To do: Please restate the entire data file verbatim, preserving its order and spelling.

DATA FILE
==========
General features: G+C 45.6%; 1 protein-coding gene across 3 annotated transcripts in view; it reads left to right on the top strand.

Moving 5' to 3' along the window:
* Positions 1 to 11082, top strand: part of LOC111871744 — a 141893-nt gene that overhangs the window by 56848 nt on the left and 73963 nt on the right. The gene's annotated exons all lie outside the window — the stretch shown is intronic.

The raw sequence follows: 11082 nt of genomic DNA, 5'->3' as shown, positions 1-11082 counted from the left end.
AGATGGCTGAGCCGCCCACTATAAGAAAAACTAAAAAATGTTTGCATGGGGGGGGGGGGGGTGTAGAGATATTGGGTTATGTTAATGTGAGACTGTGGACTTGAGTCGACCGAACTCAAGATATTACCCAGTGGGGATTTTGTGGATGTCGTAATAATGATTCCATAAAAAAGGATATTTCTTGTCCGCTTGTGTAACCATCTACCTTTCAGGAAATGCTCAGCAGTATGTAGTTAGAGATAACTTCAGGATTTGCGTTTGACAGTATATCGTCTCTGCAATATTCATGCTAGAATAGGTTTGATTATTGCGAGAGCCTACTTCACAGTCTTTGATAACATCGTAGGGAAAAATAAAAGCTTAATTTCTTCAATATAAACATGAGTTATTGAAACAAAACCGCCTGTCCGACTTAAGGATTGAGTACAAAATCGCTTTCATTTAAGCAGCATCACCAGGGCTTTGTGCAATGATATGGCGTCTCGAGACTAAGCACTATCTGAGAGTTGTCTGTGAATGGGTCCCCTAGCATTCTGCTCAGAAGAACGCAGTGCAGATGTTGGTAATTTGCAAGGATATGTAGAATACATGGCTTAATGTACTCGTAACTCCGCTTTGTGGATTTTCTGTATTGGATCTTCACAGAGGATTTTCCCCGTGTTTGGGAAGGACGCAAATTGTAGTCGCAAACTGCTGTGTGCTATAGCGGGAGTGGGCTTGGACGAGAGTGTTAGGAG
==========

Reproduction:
General features: G+C 45.6%; 1 protein-coding gene across 3 annotated transcripts in view; it reads left to right on the top strand.

Moving 5' to 3' along the window:
* Positions 1 to 11082, top strand: part of LOC111871744 — a 141893-nt gene that overhangs the window by 56848 nt on the left and 73963 nt on the right. The gene's annotated exons all lie outside the window — the stretch shown is intronic.

The raw sequence follows: 11082 nt of genomic DNA, 5'->3' as shown, positions 1-11082 counted from the left end.
AGATGGCTGAGCCGCCCACTATAAGAAAAACTAAAAAATGTTTGCATGGGGGGGGGGGGGGTGTAGAGATATTGGGTTATGTTAATGTGAGACTGTGGACTTGAGTCGACCGAACTCAAGATATTACCCAGTGGGGATTTTGTGGATGTCGTAATAATGATTCCATAAAAAAGGATATTTCTTGTCCGCTTGTGTAACCATCTACCTTTCAGGAAATGCTCAGCAGTATGTAGTTAGAGATAACTTCAGGATTTGCGTTTGACAGTATATCGTCTCTGCAATATTCATGCTAGAATAGGTTTGATTATTGCGAGAGCCTACTTCACAGTCTTTGATAACATCGTAGGGAAAAATAAAAGCTTAATTTCTTCAATATAAACATGAGTTATTGAAACAAAACCGCCTGTCCGACTTAAGGATTGAGTACAAAATCGCTTTCATTTAAGCAGCATCACCAGGGCTTTGTGCAATGATATGGCGTCTCGAGACTAAGCACTATCTGAGAGTTGTCTGTGAATGGGTCCCCTAGCATTCTGCTCAGAAGAACGCAGTGCAGATGTTGGTAATTTGCAAGGATATGTAGAATACATGGCTTAATGTACTCGTAACTCCGCTTTGTGGATTTTCTGTATTGGATCTTCACAGAGGATTTTCCCCGTGTTTGGGAAGGACGCAAATTGTAGTCGCAAACTGCTGTGTGCTATAGCGGGAGTGGGCTTGGACGAGAGTGTTAGGAG